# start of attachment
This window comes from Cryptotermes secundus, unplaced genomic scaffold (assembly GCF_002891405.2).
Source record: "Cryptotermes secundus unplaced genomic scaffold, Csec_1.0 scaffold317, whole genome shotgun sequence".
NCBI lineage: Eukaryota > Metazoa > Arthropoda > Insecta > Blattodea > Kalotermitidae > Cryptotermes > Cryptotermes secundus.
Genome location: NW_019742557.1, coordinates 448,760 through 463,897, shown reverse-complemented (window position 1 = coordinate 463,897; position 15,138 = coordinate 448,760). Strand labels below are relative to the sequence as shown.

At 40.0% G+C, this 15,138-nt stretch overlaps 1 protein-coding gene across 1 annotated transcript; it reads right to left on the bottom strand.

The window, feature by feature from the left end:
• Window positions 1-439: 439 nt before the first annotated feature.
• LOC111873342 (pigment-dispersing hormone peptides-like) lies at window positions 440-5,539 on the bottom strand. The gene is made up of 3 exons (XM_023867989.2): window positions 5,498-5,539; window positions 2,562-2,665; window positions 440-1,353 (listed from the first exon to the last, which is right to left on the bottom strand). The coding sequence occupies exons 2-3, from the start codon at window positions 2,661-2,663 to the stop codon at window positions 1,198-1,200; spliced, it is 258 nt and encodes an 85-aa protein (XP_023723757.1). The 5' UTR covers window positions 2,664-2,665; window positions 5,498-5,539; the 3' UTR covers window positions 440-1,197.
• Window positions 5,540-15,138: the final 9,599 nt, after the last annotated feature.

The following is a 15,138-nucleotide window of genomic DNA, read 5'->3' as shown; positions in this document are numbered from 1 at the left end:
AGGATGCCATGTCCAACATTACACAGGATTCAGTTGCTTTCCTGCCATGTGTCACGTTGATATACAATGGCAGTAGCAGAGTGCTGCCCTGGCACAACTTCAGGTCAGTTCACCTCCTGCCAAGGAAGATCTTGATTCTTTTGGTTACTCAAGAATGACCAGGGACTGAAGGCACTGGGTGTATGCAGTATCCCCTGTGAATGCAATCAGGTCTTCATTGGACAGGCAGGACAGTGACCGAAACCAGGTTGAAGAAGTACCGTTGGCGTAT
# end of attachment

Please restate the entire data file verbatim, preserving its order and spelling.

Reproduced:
This window comes from Cryptotermes secundus, unplaced genomic scaffold (assembly GCF_002891405.2).
Source record: "Cryptotermes secundus unplaced genomic scaffold, Csec_1.0 scaffold317, whole genome shotgun sequence".
NCBI lineage: Eukaryota > Metazoa > Arthropoda > Insecta > Blattodea > Kalotermitidae > Cryptotermes > Cryptotermes secundus.
Genome location: NW_019742557.1, coordinates 448,760 through 463,897, shown reverse-complemented (window position 1 = coordinate 463,897; position 15,138 = coordinate 448,760). Strand labels below are relative to the sequence as shown.

At 40.0% G+C, this 15,138-nt stretch overlaps 1 protein-coding gene across 1 annotated transcript; it reads right to left on the bottom strand.

The window, feature by feature from the left end:
• Window positions 1-439: 439 nt before the first annotated feature.
• LOC111873342 (pigment-dispersing hormone peptides-like) lies at window positions 440-5,539 on the bottom strand. The gene is made up of 3 exons (XM_023867989.2): window positions 5,498-5,539; window positions 2,562-2,665; window positions 440-1,353 (listed from the first exon to the last, which is right to left on the bottom strand). The coding sequence occupies exons 2-3, from the start codon at window positions 2,661-2,663 to the stop codon at window positions 1,198-1,200; spliced, it is 258 nt and encodes an 85-aa protein (XP_023723757.1). The 5' UTR covers window positions 2,664-2,665; window positions 5,498-5,539; the 3' UTR covers window positions 440-1,197.
• Window positions 5,540-15,138: the final 9,599 nt, after the last annotated feature.

The following is a 15,138-nucleotide window of genomic DNA, read 5'->3' as shown; positions in this document are numbered from 1 at the left end:
AGGATGCCATGTCCAACATTACACAGGATTCAGTTGCTTTCCTGCCATGTGTCACGTTGATATACAATGGCAGTAGCAGAGTGCTGCCCTGGCACAACTTCAGGTCAGTTCACCTCCTGCCAAGGAAGATCTTGATTCTTTTGGTTACTCAAGAATGACCAGGGACTGAAGGCACTGGGTGTATGCAGTATCCCCTGTGAATGCAATCAGGTCTTCATTGGACAGGCAGGACAGTGACCGAAACCAGGTTGAAGAAGTACCGTTGGCGTAT